The 450-km road trip from Alice Springs is a perfect warm-up to the main act of Uluru – Kata Tjuta. Barrelling along the strip of bitumen through spinifex, mulga, mallee and desert oaks, with the occasional wedge tail eagle and kite floating overhead on the currents, you come to appreciate the toughness of this landscape and its isolation. You absolutely get the meaning of “a sunburned country, a land of sweeping plains”. Then on the horizon across a salt-lake scattered vista looms a vast ochre rock. Uluru? No, just the curtain raiser, Mt Conner, the area’s third, but rather unsung, monolith. Formed around 700 million years ago – about 100-150 million years earlier than Uluru – the flat-topped mesa is on private land on Curtain Station and closed to the public. Maybe this accounts for its lack of profile. At 300m it’s just short of Uluru in height, but over three times in circumference.
A further 100kms down the road and there it is! Uluru rises up from the ochre expanse. In the words of Bill Bryson “Uluru is, no matter how you approach it, totally arresting….It’s an awesome thing”. Scanning further around the horizon to the west, about 30km from the Rock, the 36 mystical domes of Kata Tjuta, meaning many heads, materialise. Once known as The Olgas this area is sacred under the local traditional owners, the Anangu, men’s law and as such, detailed knowledge of it is restricted. Uluru-Kata Tjuta National Park was inscribed on the World Heritage List in two stages, initially for its outstanding universal natural values in 1987 and then for its outstanding universal cultural values in 1994.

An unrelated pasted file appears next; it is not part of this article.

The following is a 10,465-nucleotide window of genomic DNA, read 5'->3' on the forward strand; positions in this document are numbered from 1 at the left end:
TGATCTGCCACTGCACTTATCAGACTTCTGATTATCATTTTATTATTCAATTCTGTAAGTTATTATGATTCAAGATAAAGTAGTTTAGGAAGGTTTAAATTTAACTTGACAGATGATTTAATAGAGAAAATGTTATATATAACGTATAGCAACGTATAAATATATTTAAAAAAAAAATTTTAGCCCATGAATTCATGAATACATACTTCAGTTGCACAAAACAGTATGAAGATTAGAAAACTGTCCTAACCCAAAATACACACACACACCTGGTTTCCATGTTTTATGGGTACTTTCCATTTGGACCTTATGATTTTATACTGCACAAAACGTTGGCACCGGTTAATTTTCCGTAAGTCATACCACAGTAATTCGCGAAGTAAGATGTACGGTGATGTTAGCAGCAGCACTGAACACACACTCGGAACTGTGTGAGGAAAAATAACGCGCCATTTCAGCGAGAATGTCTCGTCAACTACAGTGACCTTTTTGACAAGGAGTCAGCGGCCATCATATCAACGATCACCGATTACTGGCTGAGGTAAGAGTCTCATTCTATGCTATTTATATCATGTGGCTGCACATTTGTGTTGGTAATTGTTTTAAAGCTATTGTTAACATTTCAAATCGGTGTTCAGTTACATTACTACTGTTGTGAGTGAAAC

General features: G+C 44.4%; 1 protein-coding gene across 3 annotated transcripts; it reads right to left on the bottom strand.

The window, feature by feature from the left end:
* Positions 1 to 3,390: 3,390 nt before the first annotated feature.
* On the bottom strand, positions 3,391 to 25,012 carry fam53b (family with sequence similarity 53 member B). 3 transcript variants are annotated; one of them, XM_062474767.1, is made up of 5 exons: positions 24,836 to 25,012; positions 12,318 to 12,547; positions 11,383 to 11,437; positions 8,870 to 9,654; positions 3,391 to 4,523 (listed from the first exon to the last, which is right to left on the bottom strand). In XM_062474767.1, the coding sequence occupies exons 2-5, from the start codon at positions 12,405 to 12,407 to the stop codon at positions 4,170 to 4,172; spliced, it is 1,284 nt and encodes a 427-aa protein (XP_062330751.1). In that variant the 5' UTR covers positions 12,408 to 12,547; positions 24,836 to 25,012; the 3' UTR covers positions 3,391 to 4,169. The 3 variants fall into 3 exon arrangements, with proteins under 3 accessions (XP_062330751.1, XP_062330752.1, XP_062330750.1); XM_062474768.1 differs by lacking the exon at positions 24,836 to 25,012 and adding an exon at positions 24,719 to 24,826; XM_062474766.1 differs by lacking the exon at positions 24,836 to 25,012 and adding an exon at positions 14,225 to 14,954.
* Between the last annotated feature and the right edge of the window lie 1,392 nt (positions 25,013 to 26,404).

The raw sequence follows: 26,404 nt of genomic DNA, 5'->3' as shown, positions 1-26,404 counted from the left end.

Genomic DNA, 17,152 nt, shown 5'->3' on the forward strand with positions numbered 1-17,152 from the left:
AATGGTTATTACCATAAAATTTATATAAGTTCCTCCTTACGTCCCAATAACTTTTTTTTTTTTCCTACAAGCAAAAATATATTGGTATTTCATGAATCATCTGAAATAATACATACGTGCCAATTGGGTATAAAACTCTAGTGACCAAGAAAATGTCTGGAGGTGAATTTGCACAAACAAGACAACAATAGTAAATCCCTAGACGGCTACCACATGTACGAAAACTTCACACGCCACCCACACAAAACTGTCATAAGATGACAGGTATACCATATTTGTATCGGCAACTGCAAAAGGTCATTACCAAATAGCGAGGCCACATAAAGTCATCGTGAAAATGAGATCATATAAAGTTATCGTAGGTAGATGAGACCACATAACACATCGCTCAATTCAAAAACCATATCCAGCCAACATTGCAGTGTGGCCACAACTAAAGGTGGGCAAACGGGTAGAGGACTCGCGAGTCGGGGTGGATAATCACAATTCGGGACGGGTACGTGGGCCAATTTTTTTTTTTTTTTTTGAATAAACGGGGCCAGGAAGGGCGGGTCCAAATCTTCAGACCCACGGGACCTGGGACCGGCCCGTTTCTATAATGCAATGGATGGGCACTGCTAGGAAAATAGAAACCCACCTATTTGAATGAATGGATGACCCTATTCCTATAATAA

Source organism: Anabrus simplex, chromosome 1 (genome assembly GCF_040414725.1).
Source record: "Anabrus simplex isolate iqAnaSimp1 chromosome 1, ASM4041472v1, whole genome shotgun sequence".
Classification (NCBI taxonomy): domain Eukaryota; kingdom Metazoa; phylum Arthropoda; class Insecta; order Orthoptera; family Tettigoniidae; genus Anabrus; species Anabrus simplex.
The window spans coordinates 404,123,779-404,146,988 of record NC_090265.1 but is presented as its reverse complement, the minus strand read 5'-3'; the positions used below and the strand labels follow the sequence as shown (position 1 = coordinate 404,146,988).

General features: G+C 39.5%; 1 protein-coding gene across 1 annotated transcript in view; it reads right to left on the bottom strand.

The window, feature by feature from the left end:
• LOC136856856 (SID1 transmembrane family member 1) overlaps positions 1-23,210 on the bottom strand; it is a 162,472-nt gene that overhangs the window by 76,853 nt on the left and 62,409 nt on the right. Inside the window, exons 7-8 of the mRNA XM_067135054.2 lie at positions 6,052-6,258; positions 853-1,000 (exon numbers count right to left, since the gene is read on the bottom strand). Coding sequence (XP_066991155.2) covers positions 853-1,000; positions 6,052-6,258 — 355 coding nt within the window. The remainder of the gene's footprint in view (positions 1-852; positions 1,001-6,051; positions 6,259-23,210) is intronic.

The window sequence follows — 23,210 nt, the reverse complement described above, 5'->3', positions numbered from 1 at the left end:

Luckily, as it’s the only place to stay, Yulara Resort is an excellent base from which to explore the area. No matter your desired level of comfort, from camping to five-star hotels and apartments, this leafy resort set in abundant native gardens will satisfy. It’s tended by a veritable United Nations of workers – Indigenous, Asian, Indian Sub-Continental, Kiwis and European. As befits its remote location the resort shopping centre offers virtually everything you need: bank, post office, supermarket, restaurants, hairdresser, quality gift shops, art galleries and a coffee shop which acts as a training restaurant for young Indigenous people. The award-winning Cultural Centre introduces visitors to Tjukurpa, the traditional law that guides the daily life of the Anangu, through dynamic and imaginative displays and lectures. This basic introduction to Tjukurpa, which explains the creation period when ancestral beings created the world, is the perfect mood-setter to explore Kata Tjuta’s mysterious nooks and crannies and the many facets of Uluru, its sunrises and sunsets, its canyons, waterholes and crevices. As Bryson says: “Somehow you feel certain that this large, brooding, hypnotic presence has an importance to you at the species level.”